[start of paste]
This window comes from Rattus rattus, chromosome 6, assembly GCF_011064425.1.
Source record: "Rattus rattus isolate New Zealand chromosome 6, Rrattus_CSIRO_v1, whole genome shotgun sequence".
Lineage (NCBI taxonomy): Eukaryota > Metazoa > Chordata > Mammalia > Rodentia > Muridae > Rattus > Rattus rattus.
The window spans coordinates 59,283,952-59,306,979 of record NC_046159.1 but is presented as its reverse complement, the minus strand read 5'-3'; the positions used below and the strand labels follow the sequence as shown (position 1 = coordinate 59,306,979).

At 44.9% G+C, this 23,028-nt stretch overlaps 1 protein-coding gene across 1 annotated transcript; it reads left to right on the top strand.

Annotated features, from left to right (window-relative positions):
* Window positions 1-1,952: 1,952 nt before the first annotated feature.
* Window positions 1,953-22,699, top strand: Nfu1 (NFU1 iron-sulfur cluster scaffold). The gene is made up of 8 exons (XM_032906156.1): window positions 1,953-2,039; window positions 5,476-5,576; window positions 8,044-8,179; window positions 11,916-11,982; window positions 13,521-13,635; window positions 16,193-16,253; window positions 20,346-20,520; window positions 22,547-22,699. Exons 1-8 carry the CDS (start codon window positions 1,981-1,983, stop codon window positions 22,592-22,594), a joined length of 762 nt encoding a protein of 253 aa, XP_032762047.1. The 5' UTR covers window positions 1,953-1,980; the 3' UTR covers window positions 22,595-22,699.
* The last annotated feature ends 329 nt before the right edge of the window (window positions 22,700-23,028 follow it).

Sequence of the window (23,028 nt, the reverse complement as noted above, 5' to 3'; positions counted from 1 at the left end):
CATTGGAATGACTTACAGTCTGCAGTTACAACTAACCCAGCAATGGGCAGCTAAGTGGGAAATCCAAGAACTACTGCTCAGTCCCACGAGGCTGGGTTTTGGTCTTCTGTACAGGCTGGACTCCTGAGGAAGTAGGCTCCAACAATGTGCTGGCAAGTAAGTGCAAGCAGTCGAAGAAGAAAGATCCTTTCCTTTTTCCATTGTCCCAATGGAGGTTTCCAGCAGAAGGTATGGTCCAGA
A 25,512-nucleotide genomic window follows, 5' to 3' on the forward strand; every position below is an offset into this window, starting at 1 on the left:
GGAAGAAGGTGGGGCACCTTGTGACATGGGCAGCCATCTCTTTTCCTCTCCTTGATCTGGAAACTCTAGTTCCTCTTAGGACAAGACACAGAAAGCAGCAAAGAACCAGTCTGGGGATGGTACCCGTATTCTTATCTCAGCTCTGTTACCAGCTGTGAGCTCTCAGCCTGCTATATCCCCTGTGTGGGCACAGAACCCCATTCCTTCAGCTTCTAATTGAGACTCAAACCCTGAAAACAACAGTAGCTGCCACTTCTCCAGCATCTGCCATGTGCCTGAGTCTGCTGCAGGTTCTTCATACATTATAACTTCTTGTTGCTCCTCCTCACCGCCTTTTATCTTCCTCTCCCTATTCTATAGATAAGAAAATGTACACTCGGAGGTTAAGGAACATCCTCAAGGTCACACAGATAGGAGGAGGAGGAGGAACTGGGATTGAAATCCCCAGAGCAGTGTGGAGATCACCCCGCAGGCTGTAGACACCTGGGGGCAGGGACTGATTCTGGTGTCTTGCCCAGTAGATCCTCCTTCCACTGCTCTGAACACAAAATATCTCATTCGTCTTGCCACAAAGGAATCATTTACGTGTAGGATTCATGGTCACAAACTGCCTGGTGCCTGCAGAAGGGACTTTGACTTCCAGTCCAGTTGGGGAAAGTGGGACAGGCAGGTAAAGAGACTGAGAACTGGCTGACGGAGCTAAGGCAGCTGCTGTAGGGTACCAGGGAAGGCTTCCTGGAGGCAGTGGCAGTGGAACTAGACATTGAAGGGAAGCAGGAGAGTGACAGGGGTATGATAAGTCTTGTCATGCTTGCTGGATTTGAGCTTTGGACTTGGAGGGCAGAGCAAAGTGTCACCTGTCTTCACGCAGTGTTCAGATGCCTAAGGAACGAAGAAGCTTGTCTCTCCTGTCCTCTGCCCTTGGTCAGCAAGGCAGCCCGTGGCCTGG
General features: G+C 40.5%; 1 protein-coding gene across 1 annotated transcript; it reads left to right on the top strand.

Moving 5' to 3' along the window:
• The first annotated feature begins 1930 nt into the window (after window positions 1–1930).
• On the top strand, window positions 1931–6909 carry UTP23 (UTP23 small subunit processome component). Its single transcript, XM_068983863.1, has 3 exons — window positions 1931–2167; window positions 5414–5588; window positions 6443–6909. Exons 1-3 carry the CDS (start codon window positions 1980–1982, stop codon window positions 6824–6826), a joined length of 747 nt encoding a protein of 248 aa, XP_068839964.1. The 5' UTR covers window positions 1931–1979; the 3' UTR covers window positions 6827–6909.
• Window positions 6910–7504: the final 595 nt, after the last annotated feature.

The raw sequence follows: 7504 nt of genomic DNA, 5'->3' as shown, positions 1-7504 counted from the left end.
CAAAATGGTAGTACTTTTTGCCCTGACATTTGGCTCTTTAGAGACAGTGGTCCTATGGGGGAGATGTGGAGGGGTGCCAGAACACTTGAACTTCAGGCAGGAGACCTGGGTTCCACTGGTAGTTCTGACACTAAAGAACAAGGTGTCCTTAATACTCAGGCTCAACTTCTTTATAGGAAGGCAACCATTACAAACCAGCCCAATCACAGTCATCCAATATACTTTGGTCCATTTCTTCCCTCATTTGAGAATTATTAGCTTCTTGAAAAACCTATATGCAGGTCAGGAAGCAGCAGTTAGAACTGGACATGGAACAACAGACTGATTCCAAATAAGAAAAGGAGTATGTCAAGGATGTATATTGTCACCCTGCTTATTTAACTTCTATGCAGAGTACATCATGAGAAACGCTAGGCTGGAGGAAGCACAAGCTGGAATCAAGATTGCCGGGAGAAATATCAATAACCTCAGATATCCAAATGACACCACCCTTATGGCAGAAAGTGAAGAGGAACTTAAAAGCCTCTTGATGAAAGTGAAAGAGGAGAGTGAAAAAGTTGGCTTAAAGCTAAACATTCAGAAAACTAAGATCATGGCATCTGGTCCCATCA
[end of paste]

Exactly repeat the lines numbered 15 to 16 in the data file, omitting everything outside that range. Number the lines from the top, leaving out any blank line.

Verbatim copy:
Moving 5' to 3' along the window:
• The first annotated feature begins 1930 nt into the window (after window positions 1–1930).